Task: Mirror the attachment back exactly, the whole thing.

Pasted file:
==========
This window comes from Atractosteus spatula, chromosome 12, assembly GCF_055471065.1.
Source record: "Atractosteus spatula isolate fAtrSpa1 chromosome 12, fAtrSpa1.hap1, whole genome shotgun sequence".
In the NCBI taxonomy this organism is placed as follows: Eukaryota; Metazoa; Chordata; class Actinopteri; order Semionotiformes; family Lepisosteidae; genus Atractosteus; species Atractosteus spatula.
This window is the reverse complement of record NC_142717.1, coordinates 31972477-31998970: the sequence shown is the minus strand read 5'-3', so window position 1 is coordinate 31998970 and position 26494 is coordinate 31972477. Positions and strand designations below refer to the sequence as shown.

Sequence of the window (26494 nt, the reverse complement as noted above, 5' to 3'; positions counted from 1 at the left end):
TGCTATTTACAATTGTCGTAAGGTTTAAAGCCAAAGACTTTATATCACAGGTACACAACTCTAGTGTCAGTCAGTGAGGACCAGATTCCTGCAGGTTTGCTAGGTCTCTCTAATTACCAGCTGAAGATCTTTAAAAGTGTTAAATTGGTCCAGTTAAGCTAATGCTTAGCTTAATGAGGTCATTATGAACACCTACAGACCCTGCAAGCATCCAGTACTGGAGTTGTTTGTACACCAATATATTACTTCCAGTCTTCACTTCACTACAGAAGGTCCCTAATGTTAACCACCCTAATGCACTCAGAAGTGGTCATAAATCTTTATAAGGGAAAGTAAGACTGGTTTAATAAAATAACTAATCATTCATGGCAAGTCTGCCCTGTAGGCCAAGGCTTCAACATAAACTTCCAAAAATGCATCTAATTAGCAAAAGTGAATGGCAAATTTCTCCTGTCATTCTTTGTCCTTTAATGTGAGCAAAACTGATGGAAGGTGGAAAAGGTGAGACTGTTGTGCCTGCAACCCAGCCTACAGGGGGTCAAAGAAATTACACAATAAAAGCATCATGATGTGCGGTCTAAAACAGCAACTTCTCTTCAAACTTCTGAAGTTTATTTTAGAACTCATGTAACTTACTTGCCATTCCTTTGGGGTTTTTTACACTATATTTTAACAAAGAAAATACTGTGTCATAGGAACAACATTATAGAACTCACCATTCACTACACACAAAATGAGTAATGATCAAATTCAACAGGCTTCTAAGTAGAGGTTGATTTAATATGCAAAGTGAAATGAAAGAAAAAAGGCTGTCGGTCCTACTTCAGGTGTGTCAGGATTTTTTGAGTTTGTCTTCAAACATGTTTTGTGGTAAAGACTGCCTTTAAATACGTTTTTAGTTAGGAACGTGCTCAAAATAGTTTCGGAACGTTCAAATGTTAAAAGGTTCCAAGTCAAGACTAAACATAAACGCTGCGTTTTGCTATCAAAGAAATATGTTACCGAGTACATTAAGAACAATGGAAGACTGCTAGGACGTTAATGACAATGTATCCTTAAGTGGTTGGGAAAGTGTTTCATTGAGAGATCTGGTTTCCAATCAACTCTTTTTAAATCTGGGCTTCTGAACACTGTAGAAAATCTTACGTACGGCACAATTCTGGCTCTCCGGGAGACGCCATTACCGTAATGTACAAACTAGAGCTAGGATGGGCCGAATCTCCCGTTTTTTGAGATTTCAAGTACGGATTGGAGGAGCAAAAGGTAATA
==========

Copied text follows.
This window comes from Atractosteus spatula, chromosome 12, assembly GCF_055471065.1.
Source record: "Atractosteus spatula isolate fAtrSpa1 chromosome 12, fAtrSpa1.hap1, whole genome shotgun sequence".
In the NCBI taxonomy this organism is placed as follows: Eukaryota; Metazoa; Chordata; class Actinopteri; order Semionotiformes; family Lepisosteidae; genus Atractosteus; species Atractosteus spatula.
This window is the reverse complement of record NC_142717.1, coordinates 31972477-31998970: the sequence shown is the minus strand read 5'-3', so window position 1 is coordinate 31998970 and position 26494 is coordinate 31972477. Positions and strand designations below refer to the sequence as shown.

Sequence of the window (26494 nt, the reverse complement as noted above, 5' to 3'; positions counted from 1 at the left end):
TGCTATTTACAATTGTCGTAAGGTTTAAAGCCAAAGACTTTATATCACAGGTACACAACTCTAGTGTCAGTCAGTGAGGACCAGATTCCTGCAGGTTTGCTAGGTCTCTCTAATTACCAGCTGAAGATCTTTAAAAGTGTTAAATTGGTCCAGTTAAGCTAATGCTTAGCTTAATGAGGTCATTATGAACACCTACAGACCCTGCAAGCATCCAGTACTGGAGTTGTTTGTACACCAATATATTACTTCCAGTCTTCACTTCACTACAGAAGGTCCCTAATGTTAACCACCCTAATGCACTCAGAAGTGGTCATAAATCTTTATAAGGGAAAGTAAGACTGGTTTAATAAAATAACTAATCATTCATGGCAAGTCTGCCCTGTAGGCCAAGGCTTCAACATAAACTTCCAAAAATGCATCTAATTAGCAAAAGTGAATGGCAAATTTCTCCTGTCATTCTTTGTCCTTTAATGTGAGCAAAACTGATGGAAGGTGGAAAAGGTGAGACTGTTGTGCCTGCAACCCAGCCTACAGGGGGTCAAAGAAATTACACAATAAAAGCATCATGATGTGCGGTCTAAAACAGCAACTTCTCTTCAAACTTCTGAAGTTTATTTTAGAACTCATGTAACTTACTTGCCATTCCTTTGGGGTTTTTTACACTATATTTTAACAAAGAAAATACTGTGTCATAGGAACAACATTATAGAACTCACCATTCACTACACACAAAATGAGTAATGATCAAATTCAACAGGCTTCTAAGTAGAGGTTGATTTAATATGCAAAGTGAAATGAAAGAAAAAAGGCTGTCGGTCCTACTTCAGGTGTGTCAGGATTTTTTGAGTTTGTCTTCAAACATGTTTTGTGGTAAAGACTGCCTTTAAATACGTTTTTAGTTAGGAACGTGCTCAAAATAGTTTCGGAACGTTCAAATGTTAAAAGGTTCCAAGTCAAGACTAAACATAAACGCTGCGTTTTGCTATCAAAGAAATATGTTACCGAGTACATTAAGAACAATGGAAGACTGCTAGGACGTTAATGACAATGTATCCTTAAGTGGTTGGGAAAGTGTTTCATTGAGAGATCTGGTTTCCAATCAACTCTTTTTAAATCTGGGCTTCTGAACACTGTAGAAAATCTTACGTACGGCACAATTCTGGCTCTCCGGGAGACGCCATTACCGTAATGTACAAACTAGAGCTAGGATGGGCCGAATCTCCCGTTTTTTGAGATTTCAAGTACGGATTGGAGGAGCAAAAGGTAATA